Activation Pathways of Endothelial Cells in Chronic Inflammation

Activation of endothelial cells leads to changes in endothelial cell properties such as loss of vascular integrity, expression of adhesion molecules, antithrombotic to prothrombotic phe-notype changes, cytokine production and the upregulation of HLA molecules. All these diverse effects can be attributed to the activation of transcription factors [44]. Of the presently known transcription factors, NFkB is believed to be one of the most important in the regulation of endothelial cell activation. After a stimulus at the cell surface which is caused by e.g.

Figure 7.3. Schematic representation of some of the intracellular signal transduction pathways of cytokine receptor signalling. Interleukin (IL)-1 and TNFa, among others, induce cell activation via the NFkB pathway, although their respective signal transduction routes upstream of the NFkB system differ significantly. On interaction with their receptors, NFxB-inducible kinase (NIK) is activated resulting in IxB-kinase (IKK) phosphorylation. As a result, IxBa is phosphorylated, thereby becoming a substrate for ubiquitination and proteasome-mediated degradation. The released p50/p65 NFkB complex translocates to the nucleus, which results in the expression of inflammatory genes. The JAK/STAT route can be activated by cytokine (e.g. IL-6, IL-10 or IL-15) binding to their receptors. JAK phosphorylation is followed by phosphorylation of receptor subunits which function as a docking site for STAT molecules. Phosphorylated STAT molecules subsequently dimerize, translocate to the nucleus and modulate gene transcription.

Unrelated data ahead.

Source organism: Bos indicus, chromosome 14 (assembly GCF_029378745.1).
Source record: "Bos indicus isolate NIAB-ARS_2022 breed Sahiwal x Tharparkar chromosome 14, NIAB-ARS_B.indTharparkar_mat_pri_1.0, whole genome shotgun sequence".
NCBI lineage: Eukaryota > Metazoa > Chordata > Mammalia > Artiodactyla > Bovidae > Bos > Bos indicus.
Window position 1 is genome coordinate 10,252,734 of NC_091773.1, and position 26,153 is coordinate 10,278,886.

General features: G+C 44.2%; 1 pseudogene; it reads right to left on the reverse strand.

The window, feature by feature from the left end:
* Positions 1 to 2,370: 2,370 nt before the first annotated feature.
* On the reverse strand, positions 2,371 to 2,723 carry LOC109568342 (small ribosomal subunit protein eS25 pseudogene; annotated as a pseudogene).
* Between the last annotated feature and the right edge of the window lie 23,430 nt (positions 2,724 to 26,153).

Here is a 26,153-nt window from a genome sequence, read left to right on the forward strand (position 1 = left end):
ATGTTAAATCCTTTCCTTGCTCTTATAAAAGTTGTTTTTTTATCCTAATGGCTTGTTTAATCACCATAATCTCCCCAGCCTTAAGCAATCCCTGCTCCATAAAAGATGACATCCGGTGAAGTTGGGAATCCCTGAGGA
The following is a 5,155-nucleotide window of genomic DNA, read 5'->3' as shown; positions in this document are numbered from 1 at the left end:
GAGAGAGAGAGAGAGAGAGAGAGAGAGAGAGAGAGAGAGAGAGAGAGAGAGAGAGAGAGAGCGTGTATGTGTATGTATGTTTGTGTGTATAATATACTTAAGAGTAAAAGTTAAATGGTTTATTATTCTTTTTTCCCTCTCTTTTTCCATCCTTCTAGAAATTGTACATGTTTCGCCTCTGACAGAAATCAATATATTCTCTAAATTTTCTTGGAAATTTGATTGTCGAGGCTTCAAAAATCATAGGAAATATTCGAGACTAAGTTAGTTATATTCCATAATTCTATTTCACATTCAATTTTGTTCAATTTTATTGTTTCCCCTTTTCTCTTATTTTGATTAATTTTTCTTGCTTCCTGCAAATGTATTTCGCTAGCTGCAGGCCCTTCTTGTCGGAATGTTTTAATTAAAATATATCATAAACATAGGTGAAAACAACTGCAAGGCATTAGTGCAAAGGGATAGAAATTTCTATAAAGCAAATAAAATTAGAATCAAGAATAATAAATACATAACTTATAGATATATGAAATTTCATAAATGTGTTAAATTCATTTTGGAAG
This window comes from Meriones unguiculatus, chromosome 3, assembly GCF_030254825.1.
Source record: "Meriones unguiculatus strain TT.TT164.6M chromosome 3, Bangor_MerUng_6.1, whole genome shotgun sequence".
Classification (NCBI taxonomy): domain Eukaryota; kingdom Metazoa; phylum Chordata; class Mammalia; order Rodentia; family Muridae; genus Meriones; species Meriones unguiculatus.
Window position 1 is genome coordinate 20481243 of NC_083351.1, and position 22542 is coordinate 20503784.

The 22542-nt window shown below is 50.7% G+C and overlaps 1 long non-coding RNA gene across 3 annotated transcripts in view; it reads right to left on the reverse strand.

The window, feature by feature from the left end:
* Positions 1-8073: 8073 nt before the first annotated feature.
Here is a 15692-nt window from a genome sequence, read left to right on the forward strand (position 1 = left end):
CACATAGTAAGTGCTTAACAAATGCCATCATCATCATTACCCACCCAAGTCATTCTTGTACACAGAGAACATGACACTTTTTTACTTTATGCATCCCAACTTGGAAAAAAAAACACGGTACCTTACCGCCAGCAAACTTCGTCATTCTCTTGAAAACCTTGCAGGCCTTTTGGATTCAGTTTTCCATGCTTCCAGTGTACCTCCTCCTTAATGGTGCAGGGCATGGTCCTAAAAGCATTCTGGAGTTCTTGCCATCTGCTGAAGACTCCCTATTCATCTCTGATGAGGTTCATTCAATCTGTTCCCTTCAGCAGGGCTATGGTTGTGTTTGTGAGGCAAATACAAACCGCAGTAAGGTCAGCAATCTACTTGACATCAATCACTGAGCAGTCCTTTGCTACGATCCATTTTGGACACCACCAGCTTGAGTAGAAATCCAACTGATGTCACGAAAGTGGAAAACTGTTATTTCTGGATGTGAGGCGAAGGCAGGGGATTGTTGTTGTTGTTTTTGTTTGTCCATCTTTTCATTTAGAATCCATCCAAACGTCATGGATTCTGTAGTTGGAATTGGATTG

Figure 7.3. Schematic representation of some of the intracellular signal transduction pathways of cytokine receptor signalling. Interleukin (IL)-1 and TNFa, among others, induce cell activation via the NFkB pathway, although their respective signal transduction routes upstream of the NFkB system differ significantly. On interaction with their receptors, NFxB-inducible kinase (NIK) is activated resulting in IxB-kinase (IKK) phosphorylation. As a result, IxBa is phosphorylated, thereby becoming a substrate for ubiquitination and proteasome-mediated degradation. The released p50/p65 NFkB complex translocates to the nucleus, which results in the expression of inflammatory genes. The JAK/STAT route can be activated by cytokine (e.g. IL-6, IL-10 or IL-15) binding to their receptors. JAK phosphorylation is followed by phosphorylation of receptor subunits which function as a docking site for STAT molecules. Phosphorylated STAT molecules subsequently dimerize, translocate to the nucleus and modulate gene transcription.